The first method involves arranging the briquettes in the shape of a circle, then removing a few from the center to create a donut shape. Next, add a chimney that’s about half-full of charcoal to the middle of the ring.
When you light the chimney, that charcoal will ignite the next ring in the circle. Then that ring will light up the next, and so on and so on, until the fire burns itself out. Known as the “minion method,” this process allows the charcoal to burn for several hours.
The second technique, or the “snake method,” works great if you’re using a Weber kettle grill. To create the snake, make a double line of charcoal briquettes that measures 1 to 2 briquettes tall, wrapping it around the perimeter of the smoker bowl. Once lit, the rows of charcoal should last for up to 8 hours.
Adding Charcoal To Smoker During Cooking
Should you need to add charcoal to the unit after it’s been going for a while, it’s better to use lit charcoal. This will help the temperature remain consistent. However, if that’s not an option, you can add the extra fuel without lighting it first.
For example, if you’ve used the snake technique, you don’t have to light the new coals. Just remove the meat and the cooking grate, add more briquettes to the end of the snake, and then replace the grate and the ingredients. Continue cooking as usual.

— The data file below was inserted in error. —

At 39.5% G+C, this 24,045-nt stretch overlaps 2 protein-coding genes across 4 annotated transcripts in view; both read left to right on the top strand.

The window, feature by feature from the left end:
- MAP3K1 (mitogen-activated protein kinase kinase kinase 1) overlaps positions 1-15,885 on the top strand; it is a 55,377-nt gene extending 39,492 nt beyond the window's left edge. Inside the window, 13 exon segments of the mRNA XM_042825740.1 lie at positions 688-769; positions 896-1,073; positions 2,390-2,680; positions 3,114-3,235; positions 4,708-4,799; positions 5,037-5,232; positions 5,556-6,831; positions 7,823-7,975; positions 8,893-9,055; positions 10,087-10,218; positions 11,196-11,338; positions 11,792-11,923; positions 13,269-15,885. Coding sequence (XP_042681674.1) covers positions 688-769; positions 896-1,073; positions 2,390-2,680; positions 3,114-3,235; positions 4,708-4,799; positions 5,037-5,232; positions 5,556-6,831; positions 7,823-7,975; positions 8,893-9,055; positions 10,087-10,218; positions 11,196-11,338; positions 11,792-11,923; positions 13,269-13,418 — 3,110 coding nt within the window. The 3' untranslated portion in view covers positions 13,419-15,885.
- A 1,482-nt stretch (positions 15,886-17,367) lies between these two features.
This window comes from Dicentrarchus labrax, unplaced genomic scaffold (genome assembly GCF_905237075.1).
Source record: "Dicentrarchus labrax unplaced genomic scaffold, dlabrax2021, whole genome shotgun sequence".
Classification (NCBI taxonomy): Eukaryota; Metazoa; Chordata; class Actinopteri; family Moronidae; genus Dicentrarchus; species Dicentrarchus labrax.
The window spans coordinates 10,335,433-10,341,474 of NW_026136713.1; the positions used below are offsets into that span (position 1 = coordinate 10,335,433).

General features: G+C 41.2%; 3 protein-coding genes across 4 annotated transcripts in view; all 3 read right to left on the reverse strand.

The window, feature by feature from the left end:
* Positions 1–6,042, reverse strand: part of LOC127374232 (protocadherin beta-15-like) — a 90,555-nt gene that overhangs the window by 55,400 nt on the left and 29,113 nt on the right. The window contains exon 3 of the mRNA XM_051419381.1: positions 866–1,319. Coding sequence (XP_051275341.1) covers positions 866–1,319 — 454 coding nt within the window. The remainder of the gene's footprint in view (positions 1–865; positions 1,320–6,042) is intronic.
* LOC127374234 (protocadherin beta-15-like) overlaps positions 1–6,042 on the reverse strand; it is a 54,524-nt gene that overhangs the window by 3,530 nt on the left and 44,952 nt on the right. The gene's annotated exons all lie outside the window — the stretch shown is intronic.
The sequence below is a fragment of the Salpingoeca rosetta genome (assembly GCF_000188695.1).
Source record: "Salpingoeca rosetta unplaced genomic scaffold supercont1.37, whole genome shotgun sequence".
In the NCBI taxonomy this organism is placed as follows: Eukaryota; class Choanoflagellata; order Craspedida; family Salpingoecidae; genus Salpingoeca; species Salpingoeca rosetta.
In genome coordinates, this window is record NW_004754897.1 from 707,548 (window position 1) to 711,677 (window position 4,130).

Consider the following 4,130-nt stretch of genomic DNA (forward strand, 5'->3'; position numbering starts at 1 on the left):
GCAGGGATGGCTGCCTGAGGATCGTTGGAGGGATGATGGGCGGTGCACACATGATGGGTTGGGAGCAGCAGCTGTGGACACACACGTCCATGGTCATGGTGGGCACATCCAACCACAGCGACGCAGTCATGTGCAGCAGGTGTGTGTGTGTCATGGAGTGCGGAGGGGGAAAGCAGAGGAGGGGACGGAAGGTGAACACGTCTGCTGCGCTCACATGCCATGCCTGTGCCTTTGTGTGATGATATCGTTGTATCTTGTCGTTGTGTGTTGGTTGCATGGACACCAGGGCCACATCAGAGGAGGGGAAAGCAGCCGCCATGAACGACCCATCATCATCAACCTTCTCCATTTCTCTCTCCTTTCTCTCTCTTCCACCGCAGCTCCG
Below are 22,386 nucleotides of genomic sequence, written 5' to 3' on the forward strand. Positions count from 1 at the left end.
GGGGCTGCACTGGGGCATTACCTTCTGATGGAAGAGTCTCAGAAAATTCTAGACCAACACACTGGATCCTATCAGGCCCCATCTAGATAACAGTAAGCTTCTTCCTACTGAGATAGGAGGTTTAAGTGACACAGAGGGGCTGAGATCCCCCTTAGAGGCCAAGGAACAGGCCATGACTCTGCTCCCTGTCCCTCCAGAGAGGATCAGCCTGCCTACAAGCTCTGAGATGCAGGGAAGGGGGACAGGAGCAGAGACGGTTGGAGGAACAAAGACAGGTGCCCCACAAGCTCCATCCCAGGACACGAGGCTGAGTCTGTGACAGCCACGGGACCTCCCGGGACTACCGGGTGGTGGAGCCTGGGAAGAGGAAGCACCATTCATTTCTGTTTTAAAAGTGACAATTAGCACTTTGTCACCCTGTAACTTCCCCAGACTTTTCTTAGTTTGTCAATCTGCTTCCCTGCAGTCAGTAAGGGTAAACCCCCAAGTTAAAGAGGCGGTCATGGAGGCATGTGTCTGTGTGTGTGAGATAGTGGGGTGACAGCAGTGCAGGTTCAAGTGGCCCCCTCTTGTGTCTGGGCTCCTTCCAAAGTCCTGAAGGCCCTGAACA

For the minion method or a 2-zone fire, you can use a chimney starter to light the coals before adding them. If you don’t have one, simply lay a handful of extra briquettes on top of the fire, taking care to add them in a single layer.
What if it’s too late and the fire has gone out entirely? We wouldn’t recommend starting a new one—it will take too long for the coals to be ready. Instead, consider finishing the process in the oven. The food should already have a good dose of smoke flavor.
How Long To Let Charcoal Burn Before Smoking
Speaking of which, charcoal should be allowed to burn for at least 20 minutes before you start to cook. At first, the coals will create a billowing thick smoke that can impart a bitter flavor to the food. Let this “dirty smoke” burn off before adding your meat.
Tips For Making Charcoal Burn Longer
—Use a grill cover or smoker jacket to shield the unit from the elements.
—Keep the smoker in a sheltered area, out of the wind and rain. Obviously you can’t use it indoors or on an enclosed porch, but the more protection it has from the elements, the better.
—Buy quality charcoal from a reputable retailer. The cheap stuff from Walmart won’t cut it if you’re hoping to use it for long cooking applications.
The Bottom Line
If you’re lucky, you won’t need to add any charcoal to the smoker once your original batch is lit. The techniques we’ve mentioned can point you in the right direction.
Still, since there’s no way to be sure how long the coals will last, knowing how to add charcoal to the smoker during the cook is a skill that every pitmaster should have.
Best of luck, and happy grilling!
Hi there! I’m Darren Wayland, your BBQHost. My love of great barbecue inspired me to curate this site as a resource for all my like-minded fellow pitmasters out there. When I’m not researching and learning all I can about the latest tips and techniques, you can find me at the grill—that is, if you can spot me at all through the clouds of sweet-smelling smoke. And since you asked, yes, that probably is barbecue sauce on my face. Welcome to the party!